(Hewson, 1990)

Our hero is back to rescue some more fairies from hell and bring them to safety in heaven, but there are lots of lakes of fire and nasty, fire-breathing monsters to battle against. In fact, there are far too many monsters. If you thought Stormlord was tricky, then you clearly haven't played this game; it's impossible to get anywhere without a monster appearing from nowhere and causing you to lose a life. Getting Stormlord to jump properly is also a matter of luck. The graphics are as well-drawn as the first game, and the tune is good, too, but it really is far too difficult.

See also: Stormlord.

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Screenshot of Demon's Revenge

Demon's Revenge

(Firebird, 1988)

You fool! You've smashed four talismans belonging to Trodor the demon and now his evil minions have taken over the castle! Your only hope now is to find all the pieces – four for each talisman – and put them back together. They're scattered all over the castle, and all the rooms are guarded. You'll probably need to make a map, as it's easy to get lost in the castle. The graphics are nice and colourful and the game moves at quite a fast pace as you move from one room to the next, and the tune is also very good, and you'll be kept busy at finding the pieces of the talisman for some time.

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Screenshot of La Dernière Mission

La Dernière Mission

(French)

(MBC, 1988)

On the 6th of September 1999, aliens invaded Earth, and as the year 2000 began, humanity was threatened. A guerrilla organisation, Liberté, fought a war against the aliens, forcing them to retreat. By July 2001, the fighting was still going on. Liberté has sent you on The Last Mission – to go to the aliens' camp in the Arctic wastes of Canada and destroy it by planting bombs. This is a rather average text adventure with some rather nice pictures to accompany the locations. Unfortunately there is very little actual text; there are no descriptions of any of the rooms, and you are almost never told what objects of note are in the room. The parser is also poor, and why did the authors feel the need to include digitised pictures of women between the two parts of the game?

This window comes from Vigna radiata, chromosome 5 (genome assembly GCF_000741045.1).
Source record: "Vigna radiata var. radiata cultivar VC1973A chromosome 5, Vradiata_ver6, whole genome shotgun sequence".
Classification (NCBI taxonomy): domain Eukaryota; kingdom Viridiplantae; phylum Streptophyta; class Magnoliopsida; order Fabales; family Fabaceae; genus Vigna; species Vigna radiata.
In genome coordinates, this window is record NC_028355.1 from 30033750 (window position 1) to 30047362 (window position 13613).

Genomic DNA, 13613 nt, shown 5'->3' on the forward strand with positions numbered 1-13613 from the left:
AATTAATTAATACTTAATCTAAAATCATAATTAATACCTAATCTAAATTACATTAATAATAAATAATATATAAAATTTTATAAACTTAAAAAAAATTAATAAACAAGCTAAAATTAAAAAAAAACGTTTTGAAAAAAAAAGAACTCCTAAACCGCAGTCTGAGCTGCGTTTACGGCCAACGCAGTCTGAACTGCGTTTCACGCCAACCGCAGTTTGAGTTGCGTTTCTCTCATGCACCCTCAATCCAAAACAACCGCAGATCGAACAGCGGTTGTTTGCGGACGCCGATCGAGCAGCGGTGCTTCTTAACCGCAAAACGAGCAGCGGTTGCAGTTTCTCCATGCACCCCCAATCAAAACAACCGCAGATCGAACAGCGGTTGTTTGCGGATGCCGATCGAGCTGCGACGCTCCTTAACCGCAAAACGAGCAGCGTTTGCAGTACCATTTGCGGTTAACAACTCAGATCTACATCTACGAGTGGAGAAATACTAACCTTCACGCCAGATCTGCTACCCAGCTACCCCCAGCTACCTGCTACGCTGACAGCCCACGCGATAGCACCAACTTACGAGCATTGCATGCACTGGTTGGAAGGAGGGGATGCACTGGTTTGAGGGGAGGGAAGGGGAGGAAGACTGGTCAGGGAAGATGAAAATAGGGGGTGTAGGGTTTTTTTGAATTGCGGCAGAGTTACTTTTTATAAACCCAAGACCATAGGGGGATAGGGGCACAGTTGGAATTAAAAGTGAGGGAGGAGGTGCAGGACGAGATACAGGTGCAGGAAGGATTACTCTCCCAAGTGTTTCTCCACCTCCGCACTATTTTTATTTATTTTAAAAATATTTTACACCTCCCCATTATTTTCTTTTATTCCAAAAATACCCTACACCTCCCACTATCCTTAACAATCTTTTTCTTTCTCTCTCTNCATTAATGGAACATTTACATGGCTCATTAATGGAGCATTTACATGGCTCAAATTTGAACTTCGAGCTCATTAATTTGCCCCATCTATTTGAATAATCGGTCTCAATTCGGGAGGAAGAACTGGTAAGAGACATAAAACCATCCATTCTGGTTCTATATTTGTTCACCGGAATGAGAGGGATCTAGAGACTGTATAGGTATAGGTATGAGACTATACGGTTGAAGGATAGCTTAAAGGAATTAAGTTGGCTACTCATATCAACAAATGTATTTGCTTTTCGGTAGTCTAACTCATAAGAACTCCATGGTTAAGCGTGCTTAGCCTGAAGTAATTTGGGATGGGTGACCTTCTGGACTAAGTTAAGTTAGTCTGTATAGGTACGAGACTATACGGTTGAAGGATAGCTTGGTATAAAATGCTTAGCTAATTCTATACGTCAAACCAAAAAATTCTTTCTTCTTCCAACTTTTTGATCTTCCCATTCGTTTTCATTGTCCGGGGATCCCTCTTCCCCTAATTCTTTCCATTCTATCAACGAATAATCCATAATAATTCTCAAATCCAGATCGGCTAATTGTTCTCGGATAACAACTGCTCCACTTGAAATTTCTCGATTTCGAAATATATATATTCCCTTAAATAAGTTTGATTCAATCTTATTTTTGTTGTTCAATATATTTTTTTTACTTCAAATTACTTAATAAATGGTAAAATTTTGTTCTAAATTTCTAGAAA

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Screenshot of Dervish

Dervish

(The Power House, 1988)

Can you travel along the Upward Path to attain the rank of Dervish using your magical powers, and in doing so, reveal the secret of the universe? Hmmm... There isn't much explanation of what you need to do, but what is obvious is that this is a Gauntlet clone, so there's lots of wandering around mazes and shooting monsters to be done. Things are made a bit more tricky in that there are several types of weapon, and working out which weapon is most suited to defeating particular types of monster is a process of trial and error. I quickly became bored with the game; the graphics are ugly and garish, the sound effects are abysmal, and the gameplay is totally uninspiring.